I must confess that I was wary of a book on how the Christian concept of adoption “speaks powerfully to our broken world.” I have read too many books and articles on the complicated realities of adoption, and how sometimes Christians are part of the problem.
But Kelley Nikondeha’s theologically rich book quickly won me over. Nikondeha writes as an adoptee, the wife of a Burundian man, and the mother of two adopted Burundian children. Her family’s bicultural and biracial identity gives her an expansive view, and her nuanced outlook is free of easy answers and sentimentality. She effortlessly braids together her own experience, the adoption stories she finds in the biblical narrative, and a theology that is both poetic and practical.
The stories of her two children are different: Her son, Justin, was relinquished by his birth mother for unknown reasons. The birth parents of her daughter, Emily, died of AIDS—her mother in childbirth and her father shortly after. Perhaps because of her own experience with adoption, Nikondeha is able to sit quietly with each of them in their sudden moments of grief and let them come up with their own questions and words.
She acknowledges moments when she doesn’t have any words of her own. After answering her daughter’s question about the crucifixion of Jesus, she discovers she has no answer when Emily asks why God didn’t resurrect her mother.
When turning to the biblical text, Nikondeha does cite the well-known adoption passages from Galatians and Romans, but notes that our contemporary understanding of adoption is an anachronism. The groups hearing those words for the first time would have been familiar with the Roman concept of adoption—the securing of heirs for inheritance and lineage, especially by emperors. What’s significant for them and for us is that Paul stretches the adoption metaphor “beyond power and politics to point to family connection.”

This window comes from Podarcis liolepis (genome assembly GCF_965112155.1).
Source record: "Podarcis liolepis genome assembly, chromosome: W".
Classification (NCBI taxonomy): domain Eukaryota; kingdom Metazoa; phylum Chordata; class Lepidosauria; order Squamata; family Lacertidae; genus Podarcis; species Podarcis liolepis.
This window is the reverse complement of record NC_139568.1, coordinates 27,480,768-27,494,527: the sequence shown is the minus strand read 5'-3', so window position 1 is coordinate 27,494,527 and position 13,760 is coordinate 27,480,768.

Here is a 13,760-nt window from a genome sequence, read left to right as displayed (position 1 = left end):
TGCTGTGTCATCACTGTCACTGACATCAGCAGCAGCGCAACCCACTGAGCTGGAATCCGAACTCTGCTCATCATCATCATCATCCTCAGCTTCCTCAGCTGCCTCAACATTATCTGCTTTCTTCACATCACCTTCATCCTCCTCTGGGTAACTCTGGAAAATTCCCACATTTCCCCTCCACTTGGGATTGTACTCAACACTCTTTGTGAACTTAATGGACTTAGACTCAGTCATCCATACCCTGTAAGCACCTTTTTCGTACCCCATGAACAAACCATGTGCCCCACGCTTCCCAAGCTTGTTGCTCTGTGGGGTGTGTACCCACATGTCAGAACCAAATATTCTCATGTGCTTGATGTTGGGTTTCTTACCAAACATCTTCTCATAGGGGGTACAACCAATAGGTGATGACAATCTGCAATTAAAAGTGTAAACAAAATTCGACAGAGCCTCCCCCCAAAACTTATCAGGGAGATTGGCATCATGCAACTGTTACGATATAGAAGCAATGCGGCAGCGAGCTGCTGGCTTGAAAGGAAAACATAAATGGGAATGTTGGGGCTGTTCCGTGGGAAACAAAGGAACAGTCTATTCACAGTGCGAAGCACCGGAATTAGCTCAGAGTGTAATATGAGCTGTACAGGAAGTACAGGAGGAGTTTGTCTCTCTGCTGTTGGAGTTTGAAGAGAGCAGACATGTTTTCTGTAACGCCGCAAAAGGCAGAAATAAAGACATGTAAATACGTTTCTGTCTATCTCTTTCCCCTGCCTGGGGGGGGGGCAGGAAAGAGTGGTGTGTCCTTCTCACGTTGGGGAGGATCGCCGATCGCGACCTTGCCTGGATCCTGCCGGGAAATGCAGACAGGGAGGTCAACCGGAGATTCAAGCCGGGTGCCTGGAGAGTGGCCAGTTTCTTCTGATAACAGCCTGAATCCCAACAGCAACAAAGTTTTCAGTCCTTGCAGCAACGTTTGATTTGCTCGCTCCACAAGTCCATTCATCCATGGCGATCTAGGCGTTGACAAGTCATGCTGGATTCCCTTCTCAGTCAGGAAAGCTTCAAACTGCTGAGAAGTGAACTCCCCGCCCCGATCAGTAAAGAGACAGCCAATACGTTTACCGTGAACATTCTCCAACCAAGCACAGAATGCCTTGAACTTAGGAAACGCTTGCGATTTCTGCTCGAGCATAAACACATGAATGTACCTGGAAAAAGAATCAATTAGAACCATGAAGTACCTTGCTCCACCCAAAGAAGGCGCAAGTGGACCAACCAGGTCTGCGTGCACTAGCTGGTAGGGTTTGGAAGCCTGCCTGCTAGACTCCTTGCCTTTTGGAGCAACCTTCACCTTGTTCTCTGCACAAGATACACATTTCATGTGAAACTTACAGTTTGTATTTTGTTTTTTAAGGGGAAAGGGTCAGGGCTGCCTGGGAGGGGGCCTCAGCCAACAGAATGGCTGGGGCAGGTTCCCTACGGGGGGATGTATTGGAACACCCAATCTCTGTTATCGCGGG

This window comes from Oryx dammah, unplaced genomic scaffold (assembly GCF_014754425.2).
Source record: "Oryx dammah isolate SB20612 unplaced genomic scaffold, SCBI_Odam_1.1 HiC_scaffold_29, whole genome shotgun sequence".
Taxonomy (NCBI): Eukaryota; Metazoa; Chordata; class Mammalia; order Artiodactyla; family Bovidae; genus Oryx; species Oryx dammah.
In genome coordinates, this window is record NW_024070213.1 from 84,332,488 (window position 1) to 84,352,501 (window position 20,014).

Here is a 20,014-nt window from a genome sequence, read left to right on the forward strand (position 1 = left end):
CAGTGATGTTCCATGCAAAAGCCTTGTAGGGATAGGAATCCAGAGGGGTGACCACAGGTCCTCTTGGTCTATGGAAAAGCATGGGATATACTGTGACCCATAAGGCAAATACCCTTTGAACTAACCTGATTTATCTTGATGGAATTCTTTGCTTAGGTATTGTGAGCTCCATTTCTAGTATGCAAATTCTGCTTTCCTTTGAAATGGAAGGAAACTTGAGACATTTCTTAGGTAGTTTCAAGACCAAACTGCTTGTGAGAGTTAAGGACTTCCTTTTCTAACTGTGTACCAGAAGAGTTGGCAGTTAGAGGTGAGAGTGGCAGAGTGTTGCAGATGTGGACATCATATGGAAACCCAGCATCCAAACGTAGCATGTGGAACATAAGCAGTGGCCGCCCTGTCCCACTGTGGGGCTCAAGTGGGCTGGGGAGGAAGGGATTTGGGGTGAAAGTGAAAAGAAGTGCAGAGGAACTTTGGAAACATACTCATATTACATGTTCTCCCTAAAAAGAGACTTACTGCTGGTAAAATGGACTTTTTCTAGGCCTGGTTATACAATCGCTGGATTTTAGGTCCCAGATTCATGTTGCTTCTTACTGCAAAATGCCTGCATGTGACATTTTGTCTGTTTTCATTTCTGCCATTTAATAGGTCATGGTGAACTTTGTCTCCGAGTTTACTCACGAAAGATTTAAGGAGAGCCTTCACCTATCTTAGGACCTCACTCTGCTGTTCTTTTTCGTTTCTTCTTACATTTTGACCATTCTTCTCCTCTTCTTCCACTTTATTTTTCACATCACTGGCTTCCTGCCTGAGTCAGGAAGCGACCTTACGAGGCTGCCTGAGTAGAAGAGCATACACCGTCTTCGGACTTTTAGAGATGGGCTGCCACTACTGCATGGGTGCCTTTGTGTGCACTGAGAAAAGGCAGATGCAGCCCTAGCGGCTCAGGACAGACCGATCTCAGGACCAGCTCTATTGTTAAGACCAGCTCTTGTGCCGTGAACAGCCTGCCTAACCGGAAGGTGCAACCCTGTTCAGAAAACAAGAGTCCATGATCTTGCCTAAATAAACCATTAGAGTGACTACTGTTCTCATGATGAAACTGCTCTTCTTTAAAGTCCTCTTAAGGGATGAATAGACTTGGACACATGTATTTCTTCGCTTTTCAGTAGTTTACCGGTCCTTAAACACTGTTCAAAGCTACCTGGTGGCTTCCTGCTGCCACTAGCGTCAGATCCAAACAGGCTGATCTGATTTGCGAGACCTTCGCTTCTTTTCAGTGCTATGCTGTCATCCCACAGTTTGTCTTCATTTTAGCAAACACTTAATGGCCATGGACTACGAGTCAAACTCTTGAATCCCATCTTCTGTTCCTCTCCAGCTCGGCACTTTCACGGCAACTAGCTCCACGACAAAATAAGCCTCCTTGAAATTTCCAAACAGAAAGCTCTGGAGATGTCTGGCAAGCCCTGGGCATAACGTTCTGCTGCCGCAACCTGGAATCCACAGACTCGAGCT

The author spends more time dwelling in the narrative parts of the Bible: stories of Jochebed, the relinquishing mother of Moses; Pharoah’s daughter, adoptive mother; Ruth and Naomi; and Joseph, adoptive father of Jesus. For her, Jesus is the Adopted One, and the Father is the Relinquishing One. Furthermore, the relationship embodied in the Trinity is itself an image of reciprocity and mutual adoption.
Nikondeha’s exploration of theological concepts such as redemption are multilayered and thoughtful, unlike some writers whose too-easy references can border on the messianic. She also raises the justice issues surrounding adoption— recognizing, for example, that “from Jochebed to my own mother, injustice corners many women and pushes them to let go of their children.” Adoption is “repair work,” she points out, and “we must care about preventing any injustice this side of heaven that creates the need” for this repair work.
“Repair” and “redeem” are two of the chapter titles, all of which are laden with meaning for those who have experienced adoption. For example, almost any adopted person can imagine what will be in a chapter titled “Return.” The author writes about more than the longing for a birth narrative, however. She deftly weaves together religious repatriation, the Holocaust and the Nakba (the displacement of Palestinians), American slavery, and Isaiah’s dream of God’s holy mountain.
Nikondeha’s book isn’t a how-to on adoption. In fact, she says the typical starting question of “Should we adopt?” is not scripturally informed. “In the biblical narratives, from Moses to Ruth, the question we see asked is different: How might we best contribute to God’s shalom initiative?”
Her lyrical book is a gift to people who are adopted, people who have adopted, and all Christians who want to think more carefully about the meaning of adoption and the nature of God.
Wendy McFadden is publisher of Brethren Press and Communications for the Church of the Brethren.